Another potential lead arcing event scenario involving the forward arc on Exhibit 1-3791 would be that the arc occurred directly to another wire of a different electrical potential. This could be either an aircraft wire, or another IFEN wire. In either case, both wires would have to be damaged at the location of the arc, allowing their bare conductors to contact each other. Because the IFEN wires in the STA 383 area were routed separately and not along existing wire bundles, it is less likely that the IFEN wires would be in contact with aircraft wires within the localized area where the fire most likely started; therefore, the more likely candidate wires for this type of scenario would be the other wires in the bundle of four IFEN PSU cables and the 16 AWG control wire. It is known that the other wires in the 1-3791/1-3793 pair did not arc at that forward location. However, the wires from the other pair of PSU cables and the 16 AWG control wire from that area were not identified. Therefore, neither aircraft wires nor other IFEN wires can be ruled out as potentially being involved in such a scenario.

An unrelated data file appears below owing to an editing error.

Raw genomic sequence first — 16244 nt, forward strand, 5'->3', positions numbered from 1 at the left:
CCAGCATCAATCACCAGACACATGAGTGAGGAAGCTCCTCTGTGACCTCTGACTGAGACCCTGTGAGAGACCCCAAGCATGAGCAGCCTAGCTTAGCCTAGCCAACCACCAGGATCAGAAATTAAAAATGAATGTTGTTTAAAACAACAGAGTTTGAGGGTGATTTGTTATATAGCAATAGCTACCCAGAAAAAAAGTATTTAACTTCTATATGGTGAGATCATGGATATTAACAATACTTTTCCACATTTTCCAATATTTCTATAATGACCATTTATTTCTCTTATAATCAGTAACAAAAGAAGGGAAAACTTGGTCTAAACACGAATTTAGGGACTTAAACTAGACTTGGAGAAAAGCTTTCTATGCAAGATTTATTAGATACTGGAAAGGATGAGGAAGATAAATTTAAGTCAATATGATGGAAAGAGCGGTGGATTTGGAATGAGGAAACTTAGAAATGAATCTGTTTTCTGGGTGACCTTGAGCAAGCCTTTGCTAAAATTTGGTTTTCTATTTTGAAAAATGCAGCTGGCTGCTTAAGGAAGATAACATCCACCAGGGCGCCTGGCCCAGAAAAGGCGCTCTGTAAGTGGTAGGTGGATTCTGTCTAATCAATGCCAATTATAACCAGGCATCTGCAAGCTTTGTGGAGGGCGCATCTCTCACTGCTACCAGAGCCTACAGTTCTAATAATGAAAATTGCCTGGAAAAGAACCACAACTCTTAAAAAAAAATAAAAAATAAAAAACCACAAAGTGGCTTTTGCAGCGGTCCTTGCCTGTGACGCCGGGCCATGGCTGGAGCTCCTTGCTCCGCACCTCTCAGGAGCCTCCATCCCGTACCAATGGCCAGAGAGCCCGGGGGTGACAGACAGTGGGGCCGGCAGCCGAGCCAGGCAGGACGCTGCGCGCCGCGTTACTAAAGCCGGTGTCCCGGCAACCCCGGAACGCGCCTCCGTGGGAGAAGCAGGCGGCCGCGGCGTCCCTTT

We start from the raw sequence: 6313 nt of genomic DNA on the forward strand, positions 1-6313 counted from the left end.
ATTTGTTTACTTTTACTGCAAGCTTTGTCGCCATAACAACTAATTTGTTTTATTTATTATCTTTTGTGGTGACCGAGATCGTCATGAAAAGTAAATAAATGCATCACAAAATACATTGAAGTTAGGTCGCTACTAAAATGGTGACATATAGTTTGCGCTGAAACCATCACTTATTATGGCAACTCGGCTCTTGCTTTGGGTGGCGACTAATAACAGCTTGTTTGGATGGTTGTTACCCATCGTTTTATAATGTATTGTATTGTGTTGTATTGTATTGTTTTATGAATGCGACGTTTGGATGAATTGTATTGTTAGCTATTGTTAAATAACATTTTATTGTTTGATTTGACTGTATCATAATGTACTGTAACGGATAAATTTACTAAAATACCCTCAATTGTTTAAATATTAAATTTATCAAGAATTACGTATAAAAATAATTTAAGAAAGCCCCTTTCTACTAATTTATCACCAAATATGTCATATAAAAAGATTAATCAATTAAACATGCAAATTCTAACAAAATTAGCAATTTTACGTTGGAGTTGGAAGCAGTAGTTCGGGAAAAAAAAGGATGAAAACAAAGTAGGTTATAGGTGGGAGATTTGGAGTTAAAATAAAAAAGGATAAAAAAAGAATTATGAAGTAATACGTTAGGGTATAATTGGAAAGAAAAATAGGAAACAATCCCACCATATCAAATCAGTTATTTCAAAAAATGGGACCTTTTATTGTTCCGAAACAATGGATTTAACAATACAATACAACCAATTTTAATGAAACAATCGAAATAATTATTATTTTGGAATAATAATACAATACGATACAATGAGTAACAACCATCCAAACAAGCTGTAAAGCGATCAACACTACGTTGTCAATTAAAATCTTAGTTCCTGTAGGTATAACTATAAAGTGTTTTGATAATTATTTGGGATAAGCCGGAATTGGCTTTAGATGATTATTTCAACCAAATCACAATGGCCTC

Damage to two or more wires in a wire bundle can be caused by chafing contact with the aircraft structure, by inadvertent damage occurring during installation or subsequent maintenance, or by the presence of swarf, such as a metal shaving, that could cut through the insulation on both wires, exposing their conductors. A metal shaving could also act as a conductor. If any of those events occurred, the subsequent arcing that took place on all of the PSU cables and 16 AWG control wire confirms that any arcing on these wires near STA 383 did not trip the associated CB.